NEW DELHI - A top UN official called on India on Friday to investigate allegations of rampant extrajudicial killings and abolish a sweeping law that allows security forces to shoot on sight.
Christof Heyns, a UN Special Rapporteur, issued the call after travelling for 12 days through Held Jammu and Kashmir state and the northeast, as well as the states of Kerala, Gujarat and West Bengal.
Heyns, the UN expert on extrajudicial, summary or arbitrary executions, urged the Indian government to set up a commission of inquiry into widespread allegations of what he dubbed “so-called fake encounters”. “Despite constitutional guarantees and a robust human rights jurisprudence, extrajudicial killings are a matter of serious concern in India,” Heyns said.
In a statement he described “fake encounters” as: “A scene of a shootout is created in which people who have been targeted are projected as the aggressors who shot at the police and were then killed in self-defence.”
India must tackle a culture of impunity that protects troops, police and public officials from prosecution over illegal killings, custodial deaths and detentions, as well as improve rights for women and children, he added.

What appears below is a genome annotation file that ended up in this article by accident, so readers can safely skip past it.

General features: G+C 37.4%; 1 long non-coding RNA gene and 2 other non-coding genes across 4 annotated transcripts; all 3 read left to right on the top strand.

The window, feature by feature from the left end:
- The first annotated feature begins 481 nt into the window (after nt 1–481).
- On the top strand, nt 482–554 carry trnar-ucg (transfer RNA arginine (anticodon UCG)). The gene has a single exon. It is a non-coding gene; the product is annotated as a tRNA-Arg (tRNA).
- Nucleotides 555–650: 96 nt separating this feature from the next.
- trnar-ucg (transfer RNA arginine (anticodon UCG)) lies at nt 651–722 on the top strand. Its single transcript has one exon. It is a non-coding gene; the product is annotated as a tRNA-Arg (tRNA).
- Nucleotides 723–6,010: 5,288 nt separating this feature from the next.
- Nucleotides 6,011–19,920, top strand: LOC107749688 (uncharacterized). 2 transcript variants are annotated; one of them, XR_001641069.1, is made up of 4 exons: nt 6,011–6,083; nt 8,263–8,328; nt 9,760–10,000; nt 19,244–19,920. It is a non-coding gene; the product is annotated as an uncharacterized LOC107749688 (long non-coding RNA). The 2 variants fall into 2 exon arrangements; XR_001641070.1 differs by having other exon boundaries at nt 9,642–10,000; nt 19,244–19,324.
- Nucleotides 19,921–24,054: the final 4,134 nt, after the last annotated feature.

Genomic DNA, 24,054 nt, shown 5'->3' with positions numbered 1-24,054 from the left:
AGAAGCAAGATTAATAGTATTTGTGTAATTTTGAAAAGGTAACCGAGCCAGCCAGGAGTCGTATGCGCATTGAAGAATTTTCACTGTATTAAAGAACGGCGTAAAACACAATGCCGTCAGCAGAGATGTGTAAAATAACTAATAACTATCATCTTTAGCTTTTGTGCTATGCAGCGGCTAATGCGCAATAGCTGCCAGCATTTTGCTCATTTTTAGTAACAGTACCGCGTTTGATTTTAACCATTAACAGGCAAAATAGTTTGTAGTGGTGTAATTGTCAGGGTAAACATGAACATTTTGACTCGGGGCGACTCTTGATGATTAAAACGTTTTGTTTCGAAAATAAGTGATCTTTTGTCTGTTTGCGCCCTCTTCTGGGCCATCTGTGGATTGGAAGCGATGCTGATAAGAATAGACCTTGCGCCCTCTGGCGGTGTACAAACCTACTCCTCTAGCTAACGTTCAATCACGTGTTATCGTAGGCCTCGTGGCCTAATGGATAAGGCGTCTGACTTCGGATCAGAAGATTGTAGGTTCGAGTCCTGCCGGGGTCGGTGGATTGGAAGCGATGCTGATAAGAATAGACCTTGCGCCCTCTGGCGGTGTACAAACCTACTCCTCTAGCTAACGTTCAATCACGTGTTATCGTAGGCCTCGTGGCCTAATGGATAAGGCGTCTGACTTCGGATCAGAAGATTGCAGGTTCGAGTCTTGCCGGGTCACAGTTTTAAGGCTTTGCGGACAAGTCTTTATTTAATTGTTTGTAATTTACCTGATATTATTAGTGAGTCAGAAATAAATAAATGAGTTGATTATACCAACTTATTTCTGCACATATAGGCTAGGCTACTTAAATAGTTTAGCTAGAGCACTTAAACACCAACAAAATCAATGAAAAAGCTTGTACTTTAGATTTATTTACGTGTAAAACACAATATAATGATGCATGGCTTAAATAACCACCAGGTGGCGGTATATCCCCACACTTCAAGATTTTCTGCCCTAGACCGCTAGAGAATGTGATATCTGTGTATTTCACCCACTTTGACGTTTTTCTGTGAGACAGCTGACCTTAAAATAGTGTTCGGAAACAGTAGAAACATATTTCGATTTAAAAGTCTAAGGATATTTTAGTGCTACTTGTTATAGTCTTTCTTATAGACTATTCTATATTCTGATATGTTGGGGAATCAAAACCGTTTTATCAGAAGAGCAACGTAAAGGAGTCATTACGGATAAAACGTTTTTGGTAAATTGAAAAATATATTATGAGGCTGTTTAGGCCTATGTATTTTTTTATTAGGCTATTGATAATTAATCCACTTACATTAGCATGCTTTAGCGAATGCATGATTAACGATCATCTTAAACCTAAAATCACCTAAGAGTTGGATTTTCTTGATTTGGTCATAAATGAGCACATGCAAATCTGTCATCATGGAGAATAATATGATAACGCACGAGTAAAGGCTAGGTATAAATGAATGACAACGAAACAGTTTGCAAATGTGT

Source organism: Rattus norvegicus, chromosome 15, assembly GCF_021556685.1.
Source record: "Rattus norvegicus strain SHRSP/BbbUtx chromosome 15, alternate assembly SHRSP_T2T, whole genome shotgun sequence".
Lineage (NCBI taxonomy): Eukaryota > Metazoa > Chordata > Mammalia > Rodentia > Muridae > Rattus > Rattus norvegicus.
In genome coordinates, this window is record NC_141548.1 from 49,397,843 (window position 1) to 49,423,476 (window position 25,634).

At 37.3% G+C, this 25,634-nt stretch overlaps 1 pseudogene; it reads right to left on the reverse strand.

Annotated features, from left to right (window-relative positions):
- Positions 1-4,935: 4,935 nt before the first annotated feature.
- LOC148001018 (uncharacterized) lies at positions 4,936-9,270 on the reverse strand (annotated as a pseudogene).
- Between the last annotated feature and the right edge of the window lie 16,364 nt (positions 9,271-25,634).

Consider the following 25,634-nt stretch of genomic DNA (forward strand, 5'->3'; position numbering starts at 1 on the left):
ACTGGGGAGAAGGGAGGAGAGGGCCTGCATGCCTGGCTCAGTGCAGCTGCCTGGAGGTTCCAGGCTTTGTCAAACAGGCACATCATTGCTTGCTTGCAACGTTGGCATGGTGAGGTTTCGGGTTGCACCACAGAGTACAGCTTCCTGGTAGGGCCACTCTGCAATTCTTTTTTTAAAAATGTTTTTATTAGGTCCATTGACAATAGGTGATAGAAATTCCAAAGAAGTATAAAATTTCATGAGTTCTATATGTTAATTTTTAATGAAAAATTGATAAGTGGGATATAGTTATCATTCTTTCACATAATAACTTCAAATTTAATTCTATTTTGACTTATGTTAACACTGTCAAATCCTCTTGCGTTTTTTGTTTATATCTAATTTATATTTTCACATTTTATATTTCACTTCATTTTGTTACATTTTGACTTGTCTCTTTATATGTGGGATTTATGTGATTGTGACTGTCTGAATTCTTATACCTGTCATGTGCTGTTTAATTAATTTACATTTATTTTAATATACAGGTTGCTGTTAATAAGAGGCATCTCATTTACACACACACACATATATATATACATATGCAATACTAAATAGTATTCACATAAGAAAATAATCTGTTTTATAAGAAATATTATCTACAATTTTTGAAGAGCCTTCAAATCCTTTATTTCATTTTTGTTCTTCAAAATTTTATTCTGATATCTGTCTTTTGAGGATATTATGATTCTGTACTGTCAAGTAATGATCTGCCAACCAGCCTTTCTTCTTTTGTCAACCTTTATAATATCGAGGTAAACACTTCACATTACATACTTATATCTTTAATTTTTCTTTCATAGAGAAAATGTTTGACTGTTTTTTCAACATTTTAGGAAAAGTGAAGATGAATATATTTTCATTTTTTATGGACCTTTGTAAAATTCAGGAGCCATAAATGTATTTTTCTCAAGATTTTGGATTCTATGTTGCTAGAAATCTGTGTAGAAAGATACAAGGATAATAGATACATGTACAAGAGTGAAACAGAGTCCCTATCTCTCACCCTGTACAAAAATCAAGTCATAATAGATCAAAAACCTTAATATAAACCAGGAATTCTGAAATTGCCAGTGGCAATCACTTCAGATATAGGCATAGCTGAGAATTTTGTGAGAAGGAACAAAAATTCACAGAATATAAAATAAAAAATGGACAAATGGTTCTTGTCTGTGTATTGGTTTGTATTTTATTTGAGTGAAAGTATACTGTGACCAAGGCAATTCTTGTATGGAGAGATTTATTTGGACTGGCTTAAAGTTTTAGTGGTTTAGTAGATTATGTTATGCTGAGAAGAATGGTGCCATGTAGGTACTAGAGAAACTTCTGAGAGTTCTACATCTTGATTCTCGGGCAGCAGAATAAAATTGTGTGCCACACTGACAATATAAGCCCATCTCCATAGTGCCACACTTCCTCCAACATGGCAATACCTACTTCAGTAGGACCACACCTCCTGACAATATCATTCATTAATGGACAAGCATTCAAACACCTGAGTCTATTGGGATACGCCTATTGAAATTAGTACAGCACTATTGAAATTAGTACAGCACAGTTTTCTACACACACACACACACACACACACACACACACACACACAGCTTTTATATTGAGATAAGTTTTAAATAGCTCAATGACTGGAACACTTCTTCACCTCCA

Heyns also urged the Indian government to repeal the harsh Armed Forces Special Powers Act, which gives authority to the army and paramilitary forces to kill suspected rebels, arrest people and destroy property. “In the northeastern states and Held Jammu and Kashmir, the armed forces have wide powers to employ lethal force,” Heyns said, referring to the legislation.
Such a law “has no role to play in a democracy and should be scrapped”, he said. “It has become a symbol of excessive state power” and “clearly violates international law”.
Heyns’ final conclusions and recommendations will be submitted as a comprehensive report to the UN Human Rights Council at a session in 2013.
There was no immediate comment from the Indian government.